I suggested that Jeremy write one up and post it while logged into a Wikipedia account that was clearly tied to him personally.  That way people could see who was responsible and contact him to discuss it if they wanted to. He hasn’t written that article yet, but that’s ok. Eventually someone will write it and I think this is a good opportunity to talk about these questions.

If he does write this article, here’s how I suggest this and other articles begin.  In addition to maintaining a “neutral point of view” and sticking to the facts, it’s important that an article be long enough to satisfy the community of Wikipedians who dislike very short articles.  I’ve had articles be deleted because they weren’t substantive enough.

Since Blogher is an active online community there’s an opportunity to make sure that participants there know that a new Wikipedia entry about them has been posted.  Emailing them or posting to the Blogher forum could be good ways to let them know. Once they know about the article, they will have a chance to edit it as they see fit and help watch in case this new article gets nominated for deletion, as does happen frequently.

Finally, I’d suggest that if you add a new entry to Wikipedia that you check back daily for the first week after posting it to see if any conversation about the article has been posted or if the article has been nominated for deletion.  You can subscribe to the RSS feed for your entry’s history, but there doesn’t appear to be any way to track by RSS whether your article has been nominated for deletion.

If it is nominated for deletion, there will be a discussion and vote.  In that case, you can let people know and provide the URL for the voting page so they can participate in the conversation and respond to any concerns that the Wikipedia community may have.

Those are some of my thoughts about writing articles on Wikipedia.  There’s no guarantee of success in Wikipedia, but if you make a good-faith effort to contribute value to the community (with any interests of your own weighing less heavily than the interests of the community) then odds are good.  You’ll learn more about online social media from the experience of engaging, so in most cases I say yes – write that article.  

I’m going to email a link to this post over to one of my Wiki-loving buddies and see if we can flesh out answers to these questions all the more.

Thoughts on Differentiation

Filed under: Advertising,My Services — Marshall Kirkpatrick @

Saying the following to a consulting client – what do you think?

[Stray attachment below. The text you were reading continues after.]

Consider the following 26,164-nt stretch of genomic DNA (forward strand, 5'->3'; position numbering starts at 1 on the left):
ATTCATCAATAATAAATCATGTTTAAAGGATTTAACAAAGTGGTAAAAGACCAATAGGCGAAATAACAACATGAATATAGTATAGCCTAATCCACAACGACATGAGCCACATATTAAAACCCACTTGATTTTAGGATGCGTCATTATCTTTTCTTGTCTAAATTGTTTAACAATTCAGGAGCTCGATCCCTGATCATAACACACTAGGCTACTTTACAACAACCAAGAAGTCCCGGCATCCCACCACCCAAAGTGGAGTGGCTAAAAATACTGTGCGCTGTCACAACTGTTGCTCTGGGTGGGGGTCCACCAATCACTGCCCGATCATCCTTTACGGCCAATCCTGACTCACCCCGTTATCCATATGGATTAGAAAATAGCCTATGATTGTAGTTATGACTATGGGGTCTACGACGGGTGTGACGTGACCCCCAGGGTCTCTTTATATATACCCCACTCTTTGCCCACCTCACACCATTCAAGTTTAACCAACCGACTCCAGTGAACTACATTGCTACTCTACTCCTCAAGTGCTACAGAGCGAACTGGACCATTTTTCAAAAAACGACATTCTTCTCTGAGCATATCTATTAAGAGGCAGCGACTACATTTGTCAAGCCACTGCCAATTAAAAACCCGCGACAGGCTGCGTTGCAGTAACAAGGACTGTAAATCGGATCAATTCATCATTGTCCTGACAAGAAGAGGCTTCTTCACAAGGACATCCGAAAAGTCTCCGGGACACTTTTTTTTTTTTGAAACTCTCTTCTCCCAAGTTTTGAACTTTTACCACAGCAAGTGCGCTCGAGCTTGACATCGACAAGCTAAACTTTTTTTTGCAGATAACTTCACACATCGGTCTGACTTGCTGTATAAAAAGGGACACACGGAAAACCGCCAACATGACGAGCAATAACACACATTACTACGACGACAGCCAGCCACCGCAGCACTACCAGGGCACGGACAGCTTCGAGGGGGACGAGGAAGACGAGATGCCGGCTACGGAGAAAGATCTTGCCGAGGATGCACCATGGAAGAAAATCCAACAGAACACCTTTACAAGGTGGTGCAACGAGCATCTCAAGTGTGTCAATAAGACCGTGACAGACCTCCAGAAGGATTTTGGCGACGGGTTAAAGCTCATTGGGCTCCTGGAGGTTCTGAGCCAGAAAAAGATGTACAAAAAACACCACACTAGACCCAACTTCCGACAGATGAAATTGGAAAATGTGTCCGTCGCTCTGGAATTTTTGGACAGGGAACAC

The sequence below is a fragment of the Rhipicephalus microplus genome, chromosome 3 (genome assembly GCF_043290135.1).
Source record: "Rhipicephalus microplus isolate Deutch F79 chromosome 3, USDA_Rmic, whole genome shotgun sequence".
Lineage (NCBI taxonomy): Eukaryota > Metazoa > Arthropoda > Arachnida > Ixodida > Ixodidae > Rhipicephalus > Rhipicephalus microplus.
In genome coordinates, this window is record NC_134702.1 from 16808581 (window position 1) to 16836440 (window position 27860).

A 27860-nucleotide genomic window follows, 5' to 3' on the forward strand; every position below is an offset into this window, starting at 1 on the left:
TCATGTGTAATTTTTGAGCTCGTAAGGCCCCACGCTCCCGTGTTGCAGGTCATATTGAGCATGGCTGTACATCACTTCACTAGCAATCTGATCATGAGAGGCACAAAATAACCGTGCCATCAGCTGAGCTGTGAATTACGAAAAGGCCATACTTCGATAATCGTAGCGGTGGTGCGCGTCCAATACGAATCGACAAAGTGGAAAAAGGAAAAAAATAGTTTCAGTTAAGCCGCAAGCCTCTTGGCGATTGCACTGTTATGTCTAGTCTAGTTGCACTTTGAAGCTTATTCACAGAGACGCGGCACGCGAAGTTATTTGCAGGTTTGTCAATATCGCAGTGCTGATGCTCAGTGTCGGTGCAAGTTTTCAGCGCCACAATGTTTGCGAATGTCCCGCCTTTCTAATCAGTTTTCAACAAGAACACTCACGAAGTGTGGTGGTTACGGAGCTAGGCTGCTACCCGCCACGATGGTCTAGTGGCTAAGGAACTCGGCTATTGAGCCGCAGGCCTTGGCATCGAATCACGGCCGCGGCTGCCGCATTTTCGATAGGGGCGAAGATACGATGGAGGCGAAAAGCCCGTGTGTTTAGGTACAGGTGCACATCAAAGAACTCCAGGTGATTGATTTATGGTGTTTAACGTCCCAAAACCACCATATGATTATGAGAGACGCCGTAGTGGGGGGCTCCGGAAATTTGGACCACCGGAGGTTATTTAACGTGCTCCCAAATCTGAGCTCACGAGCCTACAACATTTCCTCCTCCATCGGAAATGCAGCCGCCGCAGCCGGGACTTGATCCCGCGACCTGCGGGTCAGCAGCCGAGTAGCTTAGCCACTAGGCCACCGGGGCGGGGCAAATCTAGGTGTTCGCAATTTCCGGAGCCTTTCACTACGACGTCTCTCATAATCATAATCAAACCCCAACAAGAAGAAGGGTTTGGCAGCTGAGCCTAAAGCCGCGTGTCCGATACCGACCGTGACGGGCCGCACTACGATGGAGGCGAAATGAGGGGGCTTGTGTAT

“Being in close to a service and seeing all its differentiation is not the same as having that differentiation be appreciated in the market – at some point it just doesn’t matter to most people. Offer an API, partnerships with a number of other cool startup contendors, and a different aura (respecting privacy better than Google for example) and you can at least be much more high profile – perhaps moving from being seen by casual observers as an also-ran to being a Golden Boy.”

Like Marc Andreeson, I think the web is not in a bubble. Everyone from consumers to industry bloggers to VCs – heck, developers and your own company, can use some solid strategy for how to deal with the fact that many of us are doing things that basically look identical from a standard distance away. I think APIs and partnerships are great things to think about in this regard. The parties who engage on those levels will take the time to notice how you are different, and the end result will be a much more visible differentiation as a result of your roll in the larger ecosystem. and Technorati are examples of this, Twitter is too.

Zooomr Relaunching Live by Video

Filed under: Advertising,Reviews — Marshall Kirkpatrick @

It’s 3:45 my time and photo sharing site Zooomr is about to launch a new version of their service. How are they doing it? With a live video chat on UStream! This is a model of transparency for the future. If you come by in time, they are responding to the text chat going on at their UStream page. They’ve also recorded a short video about the new features they are adding.

These guys work hard to build relationships with their users all around the world. They are doing a lot of things that I really admire.

An interface available in more than 15 languages, free pro-accounts for bloggers who write about them, rapid feature development – the list goes on and on. Way to go, guys.

I had the UStream player in question embedded here, but it was leaking audio when my pages loaded.

Social Media for Marketing: What We’ve Done at SplashCast So Far

Filed under: Advertising,Blogging,My Services — Marshall Kirkpatrick @

My new pal Baratunde asked on Twitter last week for info, examples or anecdotes about companies using new online social media for marketing. I thought I should type up some thoughts about what we’ve done at SplashCast so far because I think we’ve done a particularly good job of it. I thought I’d post it here in hopes that others would find it useful as well. It’s rough around the edges but I thought not posting it would be a lost opportunity.

If you haven’t checked out SplashCast yet, you can see just one example of its many capabilities in the podcast player on my sidebar here.

SplashCast’s Use of Social Media for Marketing